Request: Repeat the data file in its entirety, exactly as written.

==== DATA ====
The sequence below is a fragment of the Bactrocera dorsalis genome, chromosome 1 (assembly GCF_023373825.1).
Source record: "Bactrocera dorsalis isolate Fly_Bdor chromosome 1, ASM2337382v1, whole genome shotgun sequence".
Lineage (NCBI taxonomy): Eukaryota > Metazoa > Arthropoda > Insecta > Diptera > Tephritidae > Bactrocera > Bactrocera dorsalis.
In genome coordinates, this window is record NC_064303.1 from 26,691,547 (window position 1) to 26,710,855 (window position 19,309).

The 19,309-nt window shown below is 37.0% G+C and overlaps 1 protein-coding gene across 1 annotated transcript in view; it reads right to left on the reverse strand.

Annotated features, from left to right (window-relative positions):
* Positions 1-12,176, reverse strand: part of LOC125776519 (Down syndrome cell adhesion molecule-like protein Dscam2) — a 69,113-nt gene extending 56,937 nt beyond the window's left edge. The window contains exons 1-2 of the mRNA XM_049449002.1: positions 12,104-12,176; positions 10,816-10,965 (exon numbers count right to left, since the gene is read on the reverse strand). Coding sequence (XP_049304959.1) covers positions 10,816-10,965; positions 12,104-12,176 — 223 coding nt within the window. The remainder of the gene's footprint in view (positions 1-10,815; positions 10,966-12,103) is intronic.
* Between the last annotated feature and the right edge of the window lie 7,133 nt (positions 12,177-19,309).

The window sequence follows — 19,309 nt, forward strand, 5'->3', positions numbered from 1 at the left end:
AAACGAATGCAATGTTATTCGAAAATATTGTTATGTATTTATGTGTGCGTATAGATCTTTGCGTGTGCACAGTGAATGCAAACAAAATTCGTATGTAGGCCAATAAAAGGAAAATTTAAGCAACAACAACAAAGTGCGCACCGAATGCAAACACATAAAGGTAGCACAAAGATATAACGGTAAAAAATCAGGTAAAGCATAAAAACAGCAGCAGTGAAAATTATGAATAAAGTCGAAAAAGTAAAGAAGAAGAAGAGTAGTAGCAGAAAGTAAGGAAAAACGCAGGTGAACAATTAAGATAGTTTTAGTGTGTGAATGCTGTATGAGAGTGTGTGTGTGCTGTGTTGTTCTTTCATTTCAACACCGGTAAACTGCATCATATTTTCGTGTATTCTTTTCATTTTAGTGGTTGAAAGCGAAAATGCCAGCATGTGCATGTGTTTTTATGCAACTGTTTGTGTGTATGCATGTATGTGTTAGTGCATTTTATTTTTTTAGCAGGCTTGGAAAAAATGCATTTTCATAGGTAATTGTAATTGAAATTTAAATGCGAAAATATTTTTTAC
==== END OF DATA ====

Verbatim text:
The sequence below is a fragment of the Bactrocera dorsalis genome, chromosome 1 (assembly GCF_023373825.1).
Source record: "Bactrocera dorsalis isolate Fly_Bdor chromosome 1, ASM2337382v1, whole genome shotgun sequence".
Lineage (NCBI taxonomy): Eukaryota > Metazoa > Arthropoda > Insecta > Diptera > Tephritidae > Bactrocera > Bactrocera dorsalis.
In genome coordinates, this window is record NC_064303.1 from 26,691,547 (window position 1) to 26,710,855 (window position 19,309).

The 19,309-nt window shown below is 37.0% G+C and overlaps 1 protein-coding gene across 1 annotated transcript in view; it reads right to left on the reverse strand.

Annotated features, from left to right (window-relative positions):
* Positions 1-12,176, reverse strand: part of LOC125776519 (Down syndrome cell adhesion molecule-like protein Dscam2) — a 69,113-nt gene extending 56,937 nt beyond the window's left edge. The window contains exons 1-2 of the mRNA XM_049449002.1: positions 12,104-12,176; positions 10,816-10,965 (exon numbers count right to left, since the gene is read on the reverse strand). Coding sequence (XP_049304959.1) covers positions 10,816-10,965; positions 12,104-12,176 — 223 coding nt within the window. The remainder of the gene's footprint in view (positions 1-10,815; positions 10,966-12,103) is intronic.
* Between the last annotated feature and the right edge of the window lie 7,133 nt (positions 12,177-19,309).

The window sequence follows — 19,309 nt, forward strand, 5'->3', positions numbered from 1 at the left end:
AAACGAATGCAATGTTATTCGAAAATATTGTTATGTATTTATGTGTGCGTATAGATCTTTGCGTGTGCACAGTGAATGCAAACAAAATTCGTATGTAGGCCAATAAAAGGAAAATTTAAGCAACAACAACAAAGTGCGCACCGAATGCAAACACATAAAGGTAGCACAAAGATATAACGGTAAAAAATCAGGTAAAGCATAAAAACAGCAGCAGTGAAAATTATGAATAAAGTCGAAAAAGTAAAGAAGAAGAAGAGTAGTAGCAGAAAGTAAGGAAAAACGCAGGTGAACAATTAAGATAGTTTTAGTGTGTGAATGCTGTATGAGAGTGTGTGTGTGCTGTGTTGTTCTTTCATTTCAACACCGGTAAACTGCATCATATTTTCGTGTATTCTTTTCATTTTAGTGGTTGAAAGCGAAAATGCCAGCATGTGCATGTGTTTTTATGCAACTGTTTGTGTGTATGCATGTATGTGTTAGTGCATTTTATTTTTTTAGCAGGCTTGGAAAAAATGCATTTTCATAGGTAATTGTAATTGAAATTTAAATGCGAAAATATTTTTTAC